Many people who have high cholesterol levels and have a difficult time improving them through diet and exercise are often prescribed various statin drugs. However, vitamin B3 (niacin) has been shown to improve cholesterol levels and also diminish the risk of heart attacks when taken in significantly large doses.
What exactly is Niacin?
Niacin is one of the B vitamins that your body uses to convert food into energy. Overall, niacin handles keeping your digestive and nervous system healthy along with your eyes, skin, and hair. Niacin is usually part of a good multivitamin, although most individuals can get an adequate amount of niacin from typical foods in their diets.
When niacin is used to treat low HDL cholesterol levels or to address a certain vitamin deficiency, it’s available in much higher doses when prescribed by a doctor. Some prescriptions for high-dose niacin include Niaspan and Niacor. However, niacin can be purchased over-the-counter as well, although it’s not regulated to the same degree as prescription niacin. The formulations, effects, and ingredients of buying niacin over-the-counter widely vary.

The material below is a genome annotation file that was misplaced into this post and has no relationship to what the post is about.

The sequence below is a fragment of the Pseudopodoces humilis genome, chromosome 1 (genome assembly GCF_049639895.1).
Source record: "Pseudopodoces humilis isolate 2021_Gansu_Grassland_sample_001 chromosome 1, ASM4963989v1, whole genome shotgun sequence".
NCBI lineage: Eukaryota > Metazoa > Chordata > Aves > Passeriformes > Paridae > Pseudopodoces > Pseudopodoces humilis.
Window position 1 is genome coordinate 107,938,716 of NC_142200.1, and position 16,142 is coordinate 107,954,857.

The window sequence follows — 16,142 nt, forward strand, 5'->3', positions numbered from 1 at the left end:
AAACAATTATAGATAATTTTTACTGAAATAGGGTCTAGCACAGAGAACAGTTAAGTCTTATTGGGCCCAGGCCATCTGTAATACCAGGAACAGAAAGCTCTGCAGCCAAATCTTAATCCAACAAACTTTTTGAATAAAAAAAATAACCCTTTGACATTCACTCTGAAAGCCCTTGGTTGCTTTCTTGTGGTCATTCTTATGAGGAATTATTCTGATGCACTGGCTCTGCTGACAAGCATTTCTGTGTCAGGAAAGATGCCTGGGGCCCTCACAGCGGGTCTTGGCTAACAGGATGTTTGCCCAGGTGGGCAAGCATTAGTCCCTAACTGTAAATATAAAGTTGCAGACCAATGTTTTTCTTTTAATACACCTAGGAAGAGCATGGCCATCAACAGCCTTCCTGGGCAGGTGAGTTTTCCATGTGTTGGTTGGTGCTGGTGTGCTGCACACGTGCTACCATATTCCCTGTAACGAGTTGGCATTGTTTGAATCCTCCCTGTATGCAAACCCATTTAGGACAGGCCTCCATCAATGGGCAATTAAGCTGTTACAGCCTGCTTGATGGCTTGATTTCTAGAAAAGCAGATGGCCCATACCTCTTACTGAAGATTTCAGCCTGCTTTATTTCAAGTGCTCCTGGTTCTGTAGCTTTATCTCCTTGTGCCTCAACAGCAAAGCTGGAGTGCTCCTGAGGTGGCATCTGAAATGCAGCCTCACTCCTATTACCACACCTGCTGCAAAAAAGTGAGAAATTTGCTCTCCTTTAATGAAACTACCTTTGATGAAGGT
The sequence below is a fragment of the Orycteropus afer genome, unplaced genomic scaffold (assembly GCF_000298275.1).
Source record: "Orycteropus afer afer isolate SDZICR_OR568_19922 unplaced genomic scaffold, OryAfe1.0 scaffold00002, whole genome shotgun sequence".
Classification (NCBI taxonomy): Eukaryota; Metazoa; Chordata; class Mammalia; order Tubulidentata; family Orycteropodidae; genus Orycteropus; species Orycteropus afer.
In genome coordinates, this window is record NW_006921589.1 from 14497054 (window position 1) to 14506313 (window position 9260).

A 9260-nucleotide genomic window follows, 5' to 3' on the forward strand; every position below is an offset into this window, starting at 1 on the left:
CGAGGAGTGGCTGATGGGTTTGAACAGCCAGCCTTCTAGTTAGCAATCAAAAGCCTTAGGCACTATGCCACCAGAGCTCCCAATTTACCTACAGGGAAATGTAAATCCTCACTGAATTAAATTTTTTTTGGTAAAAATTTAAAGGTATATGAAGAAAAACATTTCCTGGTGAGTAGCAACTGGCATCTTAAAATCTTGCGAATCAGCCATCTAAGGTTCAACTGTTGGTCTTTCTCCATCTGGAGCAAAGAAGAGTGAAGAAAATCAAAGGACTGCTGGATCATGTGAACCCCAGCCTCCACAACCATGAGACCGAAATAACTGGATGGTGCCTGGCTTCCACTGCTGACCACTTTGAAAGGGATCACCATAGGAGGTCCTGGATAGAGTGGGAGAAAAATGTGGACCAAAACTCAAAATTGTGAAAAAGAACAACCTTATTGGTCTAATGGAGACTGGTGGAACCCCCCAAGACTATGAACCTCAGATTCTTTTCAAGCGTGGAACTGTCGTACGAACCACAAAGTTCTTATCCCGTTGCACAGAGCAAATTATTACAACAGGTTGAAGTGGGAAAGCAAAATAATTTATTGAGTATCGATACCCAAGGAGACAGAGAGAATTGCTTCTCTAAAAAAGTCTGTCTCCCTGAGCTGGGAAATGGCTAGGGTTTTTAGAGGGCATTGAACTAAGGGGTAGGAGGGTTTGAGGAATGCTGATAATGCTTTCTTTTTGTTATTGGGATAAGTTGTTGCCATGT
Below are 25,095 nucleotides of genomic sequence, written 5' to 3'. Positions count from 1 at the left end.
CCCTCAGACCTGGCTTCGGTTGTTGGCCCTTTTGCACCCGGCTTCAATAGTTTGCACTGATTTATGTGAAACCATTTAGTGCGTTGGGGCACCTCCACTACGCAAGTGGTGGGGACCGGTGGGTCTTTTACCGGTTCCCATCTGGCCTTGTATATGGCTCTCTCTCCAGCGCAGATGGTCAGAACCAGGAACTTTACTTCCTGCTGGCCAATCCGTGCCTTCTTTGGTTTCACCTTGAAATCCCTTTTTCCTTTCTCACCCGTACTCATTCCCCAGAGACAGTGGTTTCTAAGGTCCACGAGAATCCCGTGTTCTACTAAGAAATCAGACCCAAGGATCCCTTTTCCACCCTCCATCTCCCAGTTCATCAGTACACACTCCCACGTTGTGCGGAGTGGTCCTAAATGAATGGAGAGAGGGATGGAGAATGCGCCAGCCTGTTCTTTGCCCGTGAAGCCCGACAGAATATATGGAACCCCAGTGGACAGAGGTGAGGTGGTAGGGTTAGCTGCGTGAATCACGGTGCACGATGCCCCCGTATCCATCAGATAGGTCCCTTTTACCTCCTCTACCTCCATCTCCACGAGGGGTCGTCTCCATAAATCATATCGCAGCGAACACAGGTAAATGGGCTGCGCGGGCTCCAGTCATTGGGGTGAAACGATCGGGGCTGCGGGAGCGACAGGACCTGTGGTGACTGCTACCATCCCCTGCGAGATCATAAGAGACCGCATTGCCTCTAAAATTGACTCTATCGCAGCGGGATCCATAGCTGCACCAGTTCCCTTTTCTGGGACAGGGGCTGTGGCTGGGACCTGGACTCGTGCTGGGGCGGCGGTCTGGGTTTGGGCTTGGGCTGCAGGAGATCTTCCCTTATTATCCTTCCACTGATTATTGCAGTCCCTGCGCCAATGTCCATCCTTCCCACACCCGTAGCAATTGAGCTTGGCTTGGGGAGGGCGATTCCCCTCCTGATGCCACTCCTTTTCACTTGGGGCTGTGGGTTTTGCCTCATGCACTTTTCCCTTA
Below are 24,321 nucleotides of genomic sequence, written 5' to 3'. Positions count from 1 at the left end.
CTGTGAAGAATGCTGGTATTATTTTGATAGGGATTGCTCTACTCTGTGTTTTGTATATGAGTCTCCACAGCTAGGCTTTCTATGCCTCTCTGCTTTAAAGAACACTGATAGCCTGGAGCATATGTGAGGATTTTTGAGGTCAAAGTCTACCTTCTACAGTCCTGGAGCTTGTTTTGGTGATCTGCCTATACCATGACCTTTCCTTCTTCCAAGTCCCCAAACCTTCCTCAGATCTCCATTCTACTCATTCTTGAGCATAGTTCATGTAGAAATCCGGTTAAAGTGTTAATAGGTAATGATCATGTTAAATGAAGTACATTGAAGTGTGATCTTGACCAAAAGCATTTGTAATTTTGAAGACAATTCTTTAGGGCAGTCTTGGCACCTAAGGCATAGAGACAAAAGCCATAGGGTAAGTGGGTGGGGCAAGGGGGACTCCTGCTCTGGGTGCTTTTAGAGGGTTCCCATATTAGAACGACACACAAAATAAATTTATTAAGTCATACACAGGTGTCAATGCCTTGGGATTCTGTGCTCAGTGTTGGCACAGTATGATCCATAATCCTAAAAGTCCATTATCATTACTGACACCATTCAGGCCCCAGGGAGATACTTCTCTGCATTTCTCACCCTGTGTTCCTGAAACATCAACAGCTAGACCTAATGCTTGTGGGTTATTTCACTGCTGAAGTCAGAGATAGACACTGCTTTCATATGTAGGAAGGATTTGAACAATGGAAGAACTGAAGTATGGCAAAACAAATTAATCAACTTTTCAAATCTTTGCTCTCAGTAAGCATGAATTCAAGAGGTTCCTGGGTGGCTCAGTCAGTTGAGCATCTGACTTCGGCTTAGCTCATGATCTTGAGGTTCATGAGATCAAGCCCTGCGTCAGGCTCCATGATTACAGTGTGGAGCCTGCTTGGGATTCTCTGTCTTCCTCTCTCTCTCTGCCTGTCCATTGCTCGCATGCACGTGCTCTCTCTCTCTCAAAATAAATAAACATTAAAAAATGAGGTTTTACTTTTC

It’s best to talk to your doctor first about taking niacin since taking it in high doses can potentially have detrimental effects.
How Does Niacin Affect Cholesterol?
Niacin can increase HDL cholesterol levels by as much as 30 percent. It gathers the bad cholesterol circulating throughout your blood and returns it to your liver so it can dispose of it.
Effects Commonly Associated with High Niacin Doses
High doses of niacin can induce an upset stomach in some people as well as make their skin itch or flush. More importantly, it can increase the risk of the following conditions:
- Liver damage
Who Should Take Niacin?
In recent years, researchers believed that HDL levels would naturally increase in people if more niacin were supplemented with prescription cholesterol medications known as statins, including Lipitor and Zocor. However, the latest studies confirm that niacin doesn’t offer much benefit when compared with using just statins alone.
Many doctors today no longer recommend using niacin as a first line of defense when it comes to controlling cholesterol levels, with the exception of individuals who don’t tolerate statins well. For those individuals, increasing HDL levels could potentially outweigh the risks of experiencing serious side effects overall.
Other Ways to Increase HDL
Significant changes in lifestyle are often a great help in boosting HDL levels, such as:
- Eating a nutritious diet
- Exercising every day
- Quitting smoking
Rather than trying to self-medicate with extreme doses of niacin supplementation, it’s better to eat a variety of niacin-rich foods. According to experts, niacin can be obtained from meat, liver, whole grains, peanuts, and other healthy nuts. Eating the right foods can enhance your overall health as well as stabilize your cholesterol.